Spring time is when we start thinking about getting our horses ready for the year. The AAEP (American Association of Equine Practitioners) website has lots of good information, especially under the horse owner tab.
Vaccines. There are multiple vaccines on the market. It is important to speak with your veterinarian about what protocol is recommended for your horse. The CORE vaccines that are recommended for all equids protect against Eastern and Western Encephalomyelitis (EEE, WEE), Rabies, Tetanus, West Nile (WNV). These are generally annual vaccines, given in the spring, prior to vectors emerging. Other common diseases we vaccinate against are Equine Herpesvirus 1 and 4 (EHV-1, EHV-4) and Equine Influenza Virus (EIV), which are given based on exposure. Foals should begin a 3 dose series starting at 4-6 months of age and then annually. Pregnant mares should be vaccinated against EHV at 5, 7, 9 month of gestation to prevent abortions, in addition to receiving annual vaccine boosters 1 month before foal is due. For unknown vaccination status and other risk-based vaccines, please consult your veterinarian to decide best options for your individual horses.
Traveling. For any horse that leaves the farm, an annual Equine Infectious Anemia (EIA) or Coggins test is highly recommended and often required by the destination facility. A Certificate of Veterinary Inspection (CVI or health certificate) is also required for interstate travel.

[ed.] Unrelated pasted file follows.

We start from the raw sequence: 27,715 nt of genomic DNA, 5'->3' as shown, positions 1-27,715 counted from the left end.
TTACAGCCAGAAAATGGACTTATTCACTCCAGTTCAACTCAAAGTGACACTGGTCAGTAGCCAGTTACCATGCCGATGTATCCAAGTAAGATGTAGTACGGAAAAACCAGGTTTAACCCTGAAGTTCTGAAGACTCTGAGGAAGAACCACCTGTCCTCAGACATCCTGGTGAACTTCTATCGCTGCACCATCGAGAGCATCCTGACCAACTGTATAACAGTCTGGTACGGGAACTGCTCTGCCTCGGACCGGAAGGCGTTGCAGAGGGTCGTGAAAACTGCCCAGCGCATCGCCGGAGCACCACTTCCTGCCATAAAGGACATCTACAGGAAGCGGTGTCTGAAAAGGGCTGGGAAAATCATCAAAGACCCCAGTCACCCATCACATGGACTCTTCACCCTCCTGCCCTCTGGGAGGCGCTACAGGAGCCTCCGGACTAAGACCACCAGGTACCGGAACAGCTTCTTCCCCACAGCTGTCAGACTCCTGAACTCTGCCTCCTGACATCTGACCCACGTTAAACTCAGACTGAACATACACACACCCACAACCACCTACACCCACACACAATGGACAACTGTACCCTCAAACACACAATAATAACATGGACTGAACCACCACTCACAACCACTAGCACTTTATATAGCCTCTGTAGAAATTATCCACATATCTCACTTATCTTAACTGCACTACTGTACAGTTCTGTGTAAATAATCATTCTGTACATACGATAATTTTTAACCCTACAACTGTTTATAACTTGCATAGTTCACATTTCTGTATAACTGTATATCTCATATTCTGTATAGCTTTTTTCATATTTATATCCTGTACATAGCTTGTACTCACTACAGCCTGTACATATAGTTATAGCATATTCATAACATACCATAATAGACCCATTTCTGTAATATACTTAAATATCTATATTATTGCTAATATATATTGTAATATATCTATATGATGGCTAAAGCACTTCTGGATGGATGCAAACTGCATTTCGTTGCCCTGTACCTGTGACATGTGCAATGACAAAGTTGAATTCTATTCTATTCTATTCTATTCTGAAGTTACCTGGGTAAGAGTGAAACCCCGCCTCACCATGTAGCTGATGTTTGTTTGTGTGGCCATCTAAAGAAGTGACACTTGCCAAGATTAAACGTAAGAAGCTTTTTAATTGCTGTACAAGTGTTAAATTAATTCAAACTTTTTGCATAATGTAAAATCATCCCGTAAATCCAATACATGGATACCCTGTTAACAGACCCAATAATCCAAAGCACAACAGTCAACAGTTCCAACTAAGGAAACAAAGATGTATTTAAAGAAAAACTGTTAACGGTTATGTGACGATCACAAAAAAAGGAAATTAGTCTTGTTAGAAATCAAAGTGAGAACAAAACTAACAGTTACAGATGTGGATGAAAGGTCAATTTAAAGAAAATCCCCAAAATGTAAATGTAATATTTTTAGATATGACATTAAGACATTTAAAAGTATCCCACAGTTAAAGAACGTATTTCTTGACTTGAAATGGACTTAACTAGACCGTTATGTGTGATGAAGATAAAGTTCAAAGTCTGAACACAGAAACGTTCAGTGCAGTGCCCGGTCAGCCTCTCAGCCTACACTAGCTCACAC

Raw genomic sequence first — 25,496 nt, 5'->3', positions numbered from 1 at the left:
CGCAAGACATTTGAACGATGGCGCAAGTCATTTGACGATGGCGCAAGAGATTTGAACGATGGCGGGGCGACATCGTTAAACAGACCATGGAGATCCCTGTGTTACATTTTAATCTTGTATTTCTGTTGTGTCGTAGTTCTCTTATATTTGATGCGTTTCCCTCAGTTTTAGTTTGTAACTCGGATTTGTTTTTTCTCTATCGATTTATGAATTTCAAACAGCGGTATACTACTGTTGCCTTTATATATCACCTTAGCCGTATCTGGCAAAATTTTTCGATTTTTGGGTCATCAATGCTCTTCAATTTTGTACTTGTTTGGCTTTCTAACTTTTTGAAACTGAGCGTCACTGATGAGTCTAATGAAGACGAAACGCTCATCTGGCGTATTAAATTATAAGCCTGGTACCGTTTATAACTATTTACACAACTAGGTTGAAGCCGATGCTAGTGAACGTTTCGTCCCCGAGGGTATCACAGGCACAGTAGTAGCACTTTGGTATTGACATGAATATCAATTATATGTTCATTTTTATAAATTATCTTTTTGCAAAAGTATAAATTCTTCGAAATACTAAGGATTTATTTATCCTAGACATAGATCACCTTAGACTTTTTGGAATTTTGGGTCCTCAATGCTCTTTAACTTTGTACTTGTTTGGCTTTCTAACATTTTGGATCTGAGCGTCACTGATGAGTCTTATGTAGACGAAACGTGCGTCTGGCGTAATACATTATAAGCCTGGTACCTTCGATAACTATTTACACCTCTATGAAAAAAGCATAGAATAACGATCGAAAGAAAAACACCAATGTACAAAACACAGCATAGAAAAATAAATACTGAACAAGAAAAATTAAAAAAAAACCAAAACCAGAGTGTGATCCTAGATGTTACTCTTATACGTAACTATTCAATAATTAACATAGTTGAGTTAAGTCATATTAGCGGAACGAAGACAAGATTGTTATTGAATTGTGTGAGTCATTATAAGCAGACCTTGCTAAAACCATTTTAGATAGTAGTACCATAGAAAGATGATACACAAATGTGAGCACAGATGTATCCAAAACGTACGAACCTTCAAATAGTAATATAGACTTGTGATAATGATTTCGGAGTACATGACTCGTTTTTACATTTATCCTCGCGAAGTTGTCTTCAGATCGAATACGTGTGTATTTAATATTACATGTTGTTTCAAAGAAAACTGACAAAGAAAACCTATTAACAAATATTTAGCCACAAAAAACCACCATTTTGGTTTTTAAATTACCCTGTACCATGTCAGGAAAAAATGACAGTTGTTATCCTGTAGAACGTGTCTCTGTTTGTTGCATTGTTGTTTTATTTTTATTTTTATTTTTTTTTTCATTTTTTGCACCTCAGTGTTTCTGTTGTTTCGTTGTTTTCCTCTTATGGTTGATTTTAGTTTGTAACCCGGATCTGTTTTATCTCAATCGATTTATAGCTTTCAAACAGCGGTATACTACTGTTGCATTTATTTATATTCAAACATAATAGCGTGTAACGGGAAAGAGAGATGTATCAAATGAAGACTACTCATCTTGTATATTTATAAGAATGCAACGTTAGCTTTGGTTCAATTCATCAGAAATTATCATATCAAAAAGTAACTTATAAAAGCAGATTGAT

Deworming. The goal of deworming, is not to eliminate all worms from your horse or environment but rather to maintain the parasite number/load low enough to not harm the animal. Each horse's parasite load is different based on its immune function. Fecal egg counts (FEC's) are always recommended to determine horse's shedding status. Deworming recommendations are based on these results. At a minimum, adult horses (>2yr) should be dewormed twice per year with ivermectin in the spring and moxidectin plus praziquantel in the fall. Do not get in the habit of deworming more frequently that every 6 months or rotating drugs without justification. This leads to resistance an less effective deworming products. Foals are different, at 2-3 months and 6 months, give ivermectin plus praziquantel, and at 12 months give ivermectin. Yearlings and 2 year olds should be dewormed 3-4 times per year with ivermectin, including praziquantel in the fall. Variation in drug used might be necessary based on your veterinarian's recommendation and FEC results.
Routine care. Other things to consider are annual dental exams and routine hoof care. Dental exams should be performed by your veterinarian, who will administer a sedative to allow complete visualization of the oral cavity and teeth, to address minor problems before they become worse. This includes the use of a power float to reduce sharp enamel points on teeth. Horses also need routine farrier work, whether shoed or barefoot. Flies also need to be addressed because they are a nuisance and transmit diseases. There are lots of sprays on the market, some are safe for the horses and riders. Other options are face mask and fly boots.